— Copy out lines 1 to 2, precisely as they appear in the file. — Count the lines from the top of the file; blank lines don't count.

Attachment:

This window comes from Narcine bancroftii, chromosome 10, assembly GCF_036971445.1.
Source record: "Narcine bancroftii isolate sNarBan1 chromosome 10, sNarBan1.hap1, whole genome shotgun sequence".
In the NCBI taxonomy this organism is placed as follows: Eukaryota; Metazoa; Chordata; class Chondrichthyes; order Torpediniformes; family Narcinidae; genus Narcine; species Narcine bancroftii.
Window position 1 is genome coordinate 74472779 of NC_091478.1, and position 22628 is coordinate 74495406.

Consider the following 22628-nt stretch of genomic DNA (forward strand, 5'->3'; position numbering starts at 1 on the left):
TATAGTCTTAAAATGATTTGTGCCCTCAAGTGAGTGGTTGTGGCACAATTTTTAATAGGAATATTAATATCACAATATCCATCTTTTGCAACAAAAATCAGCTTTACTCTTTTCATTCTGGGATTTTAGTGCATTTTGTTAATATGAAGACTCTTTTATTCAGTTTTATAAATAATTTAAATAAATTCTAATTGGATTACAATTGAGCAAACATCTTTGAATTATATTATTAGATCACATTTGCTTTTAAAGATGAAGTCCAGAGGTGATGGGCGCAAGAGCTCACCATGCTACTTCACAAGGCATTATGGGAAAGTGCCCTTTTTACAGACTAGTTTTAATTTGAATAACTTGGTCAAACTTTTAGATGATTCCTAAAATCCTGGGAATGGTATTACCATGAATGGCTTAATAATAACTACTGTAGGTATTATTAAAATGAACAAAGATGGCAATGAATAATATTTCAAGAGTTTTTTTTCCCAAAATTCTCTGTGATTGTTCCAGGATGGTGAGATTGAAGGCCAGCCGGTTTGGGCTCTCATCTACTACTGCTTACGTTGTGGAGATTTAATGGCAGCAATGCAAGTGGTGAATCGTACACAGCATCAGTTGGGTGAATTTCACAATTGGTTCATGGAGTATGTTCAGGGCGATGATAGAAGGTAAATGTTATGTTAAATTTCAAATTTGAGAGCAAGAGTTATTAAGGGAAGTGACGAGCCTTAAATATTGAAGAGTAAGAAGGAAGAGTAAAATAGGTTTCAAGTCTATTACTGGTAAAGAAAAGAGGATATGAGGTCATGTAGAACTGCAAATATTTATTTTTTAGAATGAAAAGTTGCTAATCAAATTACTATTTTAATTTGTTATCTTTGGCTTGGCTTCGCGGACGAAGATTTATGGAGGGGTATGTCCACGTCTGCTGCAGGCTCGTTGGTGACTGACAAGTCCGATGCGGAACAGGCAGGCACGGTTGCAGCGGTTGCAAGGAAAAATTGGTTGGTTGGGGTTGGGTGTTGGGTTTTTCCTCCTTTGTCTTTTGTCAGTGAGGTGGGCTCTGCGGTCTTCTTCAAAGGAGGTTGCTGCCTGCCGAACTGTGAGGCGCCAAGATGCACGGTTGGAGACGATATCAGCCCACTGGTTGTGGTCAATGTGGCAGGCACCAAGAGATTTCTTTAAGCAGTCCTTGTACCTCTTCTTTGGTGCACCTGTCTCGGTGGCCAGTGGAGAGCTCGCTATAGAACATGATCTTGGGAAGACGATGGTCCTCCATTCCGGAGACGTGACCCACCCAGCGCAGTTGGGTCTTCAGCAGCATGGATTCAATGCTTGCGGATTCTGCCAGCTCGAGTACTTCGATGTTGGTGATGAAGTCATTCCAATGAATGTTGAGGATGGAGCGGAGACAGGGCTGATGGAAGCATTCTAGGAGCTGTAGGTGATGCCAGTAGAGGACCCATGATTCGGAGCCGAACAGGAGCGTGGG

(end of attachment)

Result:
This window comes from Narcine bancroftii, chromosome 10, assembly GCF_036971445.1.
Source record: "Narcine bancroftii isolate sNarBan1 chromosome 10, sNarBan1.hap1, whole genome shotgun sequence".